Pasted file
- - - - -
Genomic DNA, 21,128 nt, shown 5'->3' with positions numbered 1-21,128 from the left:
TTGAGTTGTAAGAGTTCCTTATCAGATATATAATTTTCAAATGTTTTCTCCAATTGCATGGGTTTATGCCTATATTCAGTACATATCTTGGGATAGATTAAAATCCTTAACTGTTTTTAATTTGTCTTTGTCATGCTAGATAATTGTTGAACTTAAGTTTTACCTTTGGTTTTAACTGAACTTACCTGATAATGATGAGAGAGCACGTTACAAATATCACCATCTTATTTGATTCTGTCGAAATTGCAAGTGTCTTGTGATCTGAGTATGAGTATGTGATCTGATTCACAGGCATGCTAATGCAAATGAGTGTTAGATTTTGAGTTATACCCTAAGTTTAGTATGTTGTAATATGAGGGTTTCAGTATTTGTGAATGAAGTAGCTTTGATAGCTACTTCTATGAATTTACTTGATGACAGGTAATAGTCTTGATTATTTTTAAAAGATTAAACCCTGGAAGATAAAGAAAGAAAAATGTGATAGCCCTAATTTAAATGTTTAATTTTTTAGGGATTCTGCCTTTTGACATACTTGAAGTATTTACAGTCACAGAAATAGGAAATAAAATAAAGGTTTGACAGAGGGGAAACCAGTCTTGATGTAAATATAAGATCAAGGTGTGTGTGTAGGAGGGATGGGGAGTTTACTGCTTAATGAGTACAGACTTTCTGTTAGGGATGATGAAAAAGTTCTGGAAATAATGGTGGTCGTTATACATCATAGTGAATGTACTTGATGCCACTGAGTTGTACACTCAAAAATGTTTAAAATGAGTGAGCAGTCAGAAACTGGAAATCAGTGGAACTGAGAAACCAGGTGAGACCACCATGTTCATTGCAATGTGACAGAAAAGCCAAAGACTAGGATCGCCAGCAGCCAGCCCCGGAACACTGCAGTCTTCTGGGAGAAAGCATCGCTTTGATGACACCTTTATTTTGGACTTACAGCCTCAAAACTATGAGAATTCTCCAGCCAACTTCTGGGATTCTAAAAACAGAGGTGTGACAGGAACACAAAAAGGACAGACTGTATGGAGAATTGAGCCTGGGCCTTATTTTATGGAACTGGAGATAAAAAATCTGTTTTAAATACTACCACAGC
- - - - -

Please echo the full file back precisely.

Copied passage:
Genomic DNA, 21,128 nt, shown 5'->3' with positions numbered 1-21,128 from the left:
TTGAGTTGTAAGAGTTCCTTATCAGATATATAATTTTCAAATGTTTTCTCCAATTGCATGGGTTTATGCCTATATTCAGTACATATCTTGGGATAGATTAAAATCCTTAACTGTTTTTAATTTGTCTTTGTCATGCTAGATAATTGTTGAACTTAAGTTTTACCTTTGGTTTTAACTGAACTTACCTGATAATGATGAGAGAGCACGTTACAAATATCACCATCTTATTTGATTCTGTCGAAATTGCAAGTGTCTTGTGATCTGAGTATGAGTATGTGATCTGATTCACAGGCATGCTAATGCAAATGAGTGTTAGATTTTGAGTTATACCCTAAGTTTAGTATGTTGTAATATGAGGGTTTCAGTATTTGTGAATGAAGTAGCTTTGATAGCTACTTCTATGAATTTACTTGATGACAGGTAATAGTCTTGATTATTTTTAAAAGATTAAACCCTGGAAGATAAAGAAAGAAAAATGTGATAGCCCTAATTTAAATGTTTAATTTTTTAGGGATTCTGCCTTTTGACATACTTGAAGTATTTACAGTCACAGAAATAGGAAATAAAATAAAGGTTTGACAGAGGGGAAACCAGTCTTGATGTAAATATAAGATCAAGGTGTGTGTGTAGGAGGGATGGGGAGTTTACTGCTTAATGAGTACAGACTTTCTGTTAGGGATGATGAAAAAGTTCTGGAAATAATGGTGGTCGTTATACATCATAGTGAATGTACTTGATGCCACTGAGTTGTACACTCAAAAATGTTTAAAATGAGTGAGCAGTCAGAAACTGGAAATCAGTGGAACTGAGAAACCAGGTGAGACCACCATGTTCATTGCAATGTGACAGAAAAGCCAAAGACTAGGATCGCCAGCAGCCAGCCCCGGAACACTGCAGTCTTCTGGGAGAAAGCATCGCTTTGATGACACCTTTATTTTGGACTTACAGCCTCAAAACTATGAGAATTCTCCAGCCAACTTCTGGGATTCTAAAAACAGAGGTGTGACAGGAACACAAAAAGGACAGACTGTATGGAGAATTGAGCCTGGGCCTTATTTTATGGAACTGGAGATAAAAAATCTGTTTTAAATACTACCACAGC